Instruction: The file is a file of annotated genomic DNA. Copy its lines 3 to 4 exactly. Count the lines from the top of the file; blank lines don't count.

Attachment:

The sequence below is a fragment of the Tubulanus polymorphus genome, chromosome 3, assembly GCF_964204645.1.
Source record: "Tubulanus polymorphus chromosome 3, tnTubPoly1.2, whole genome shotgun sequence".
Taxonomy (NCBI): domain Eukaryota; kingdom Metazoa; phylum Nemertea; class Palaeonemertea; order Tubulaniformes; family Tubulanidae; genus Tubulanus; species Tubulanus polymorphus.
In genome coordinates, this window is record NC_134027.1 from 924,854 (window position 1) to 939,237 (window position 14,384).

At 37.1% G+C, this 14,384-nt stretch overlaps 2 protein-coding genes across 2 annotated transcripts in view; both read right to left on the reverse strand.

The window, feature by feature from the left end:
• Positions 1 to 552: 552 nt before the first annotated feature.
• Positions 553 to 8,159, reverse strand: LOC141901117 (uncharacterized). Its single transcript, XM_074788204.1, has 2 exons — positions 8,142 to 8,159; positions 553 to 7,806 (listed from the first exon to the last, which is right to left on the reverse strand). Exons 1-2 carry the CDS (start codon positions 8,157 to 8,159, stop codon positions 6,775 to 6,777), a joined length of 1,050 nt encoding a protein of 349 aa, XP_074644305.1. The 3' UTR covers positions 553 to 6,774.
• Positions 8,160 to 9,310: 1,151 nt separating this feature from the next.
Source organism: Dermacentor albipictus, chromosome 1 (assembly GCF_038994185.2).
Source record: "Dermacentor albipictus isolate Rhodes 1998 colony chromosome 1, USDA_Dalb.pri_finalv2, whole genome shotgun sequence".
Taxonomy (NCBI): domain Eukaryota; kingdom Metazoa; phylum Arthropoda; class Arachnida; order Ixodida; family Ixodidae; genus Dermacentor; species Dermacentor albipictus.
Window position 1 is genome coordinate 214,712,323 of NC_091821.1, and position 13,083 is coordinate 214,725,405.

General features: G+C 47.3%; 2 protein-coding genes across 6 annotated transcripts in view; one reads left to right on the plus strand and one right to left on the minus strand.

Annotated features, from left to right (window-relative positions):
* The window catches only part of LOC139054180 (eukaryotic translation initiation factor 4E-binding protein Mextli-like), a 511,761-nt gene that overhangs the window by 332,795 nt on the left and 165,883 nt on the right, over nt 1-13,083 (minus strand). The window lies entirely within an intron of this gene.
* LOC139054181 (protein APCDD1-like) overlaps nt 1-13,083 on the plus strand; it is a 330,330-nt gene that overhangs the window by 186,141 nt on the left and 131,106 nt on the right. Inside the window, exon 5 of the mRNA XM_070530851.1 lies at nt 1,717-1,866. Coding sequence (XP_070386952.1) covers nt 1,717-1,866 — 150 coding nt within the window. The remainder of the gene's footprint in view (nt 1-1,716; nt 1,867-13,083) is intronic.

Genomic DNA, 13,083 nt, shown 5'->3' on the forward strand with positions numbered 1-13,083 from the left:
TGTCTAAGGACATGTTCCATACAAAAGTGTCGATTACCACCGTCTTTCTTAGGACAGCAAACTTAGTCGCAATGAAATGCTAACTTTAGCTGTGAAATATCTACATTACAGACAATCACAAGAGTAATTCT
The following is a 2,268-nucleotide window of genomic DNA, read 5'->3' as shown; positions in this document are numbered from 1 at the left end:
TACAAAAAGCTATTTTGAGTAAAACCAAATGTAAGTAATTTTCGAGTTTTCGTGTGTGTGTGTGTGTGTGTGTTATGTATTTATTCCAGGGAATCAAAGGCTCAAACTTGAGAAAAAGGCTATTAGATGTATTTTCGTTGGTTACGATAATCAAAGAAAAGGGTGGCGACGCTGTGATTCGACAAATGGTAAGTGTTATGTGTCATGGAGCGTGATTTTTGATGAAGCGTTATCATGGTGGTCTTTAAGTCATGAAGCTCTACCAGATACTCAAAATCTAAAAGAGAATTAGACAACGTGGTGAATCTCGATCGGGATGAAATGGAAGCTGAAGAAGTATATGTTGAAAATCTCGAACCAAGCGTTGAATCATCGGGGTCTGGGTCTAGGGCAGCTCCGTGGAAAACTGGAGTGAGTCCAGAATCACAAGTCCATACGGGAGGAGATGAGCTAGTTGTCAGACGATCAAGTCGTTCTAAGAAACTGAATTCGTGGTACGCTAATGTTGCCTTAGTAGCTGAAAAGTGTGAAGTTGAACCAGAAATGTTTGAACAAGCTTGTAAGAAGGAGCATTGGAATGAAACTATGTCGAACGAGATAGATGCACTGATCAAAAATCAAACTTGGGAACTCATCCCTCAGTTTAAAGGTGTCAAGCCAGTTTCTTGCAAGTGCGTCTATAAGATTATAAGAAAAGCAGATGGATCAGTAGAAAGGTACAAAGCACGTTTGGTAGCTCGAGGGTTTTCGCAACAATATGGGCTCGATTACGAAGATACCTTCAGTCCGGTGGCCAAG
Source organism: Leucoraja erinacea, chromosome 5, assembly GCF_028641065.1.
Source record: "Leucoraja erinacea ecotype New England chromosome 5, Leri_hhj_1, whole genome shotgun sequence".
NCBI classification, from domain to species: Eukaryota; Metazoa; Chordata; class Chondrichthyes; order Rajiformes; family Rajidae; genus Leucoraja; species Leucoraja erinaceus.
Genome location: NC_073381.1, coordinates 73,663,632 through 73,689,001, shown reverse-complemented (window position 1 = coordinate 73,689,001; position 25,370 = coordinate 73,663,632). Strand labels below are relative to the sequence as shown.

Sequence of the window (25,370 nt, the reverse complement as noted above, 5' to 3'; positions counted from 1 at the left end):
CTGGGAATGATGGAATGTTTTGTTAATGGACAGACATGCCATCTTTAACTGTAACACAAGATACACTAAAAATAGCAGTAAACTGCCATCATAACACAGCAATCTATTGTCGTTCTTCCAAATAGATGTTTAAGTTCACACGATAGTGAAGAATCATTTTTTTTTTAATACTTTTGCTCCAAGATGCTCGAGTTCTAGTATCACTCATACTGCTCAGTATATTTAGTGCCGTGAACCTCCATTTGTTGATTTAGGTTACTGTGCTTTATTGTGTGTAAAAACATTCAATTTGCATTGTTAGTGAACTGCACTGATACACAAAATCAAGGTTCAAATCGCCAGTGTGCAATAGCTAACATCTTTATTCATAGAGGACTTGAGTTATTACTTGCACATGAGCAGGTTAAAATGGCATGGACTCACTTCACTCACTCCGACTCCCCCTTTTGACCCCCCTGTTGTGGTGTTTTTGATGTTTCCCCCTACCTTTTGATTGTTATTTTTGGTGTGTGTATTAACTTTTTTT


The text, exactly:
Taxonomy (NCBI): domain Eukaryota; kingdom Metazoa; phylum Nemertea; class Palaeonemertea; order Tubulaniformes; family Tubulanidae; genus Tubulanus; species Tubulanus polymorphus.
In genome coordinates, this window is record NC_134027.1 from 924,854 (window position 1) to 939,237 (window position 14,384).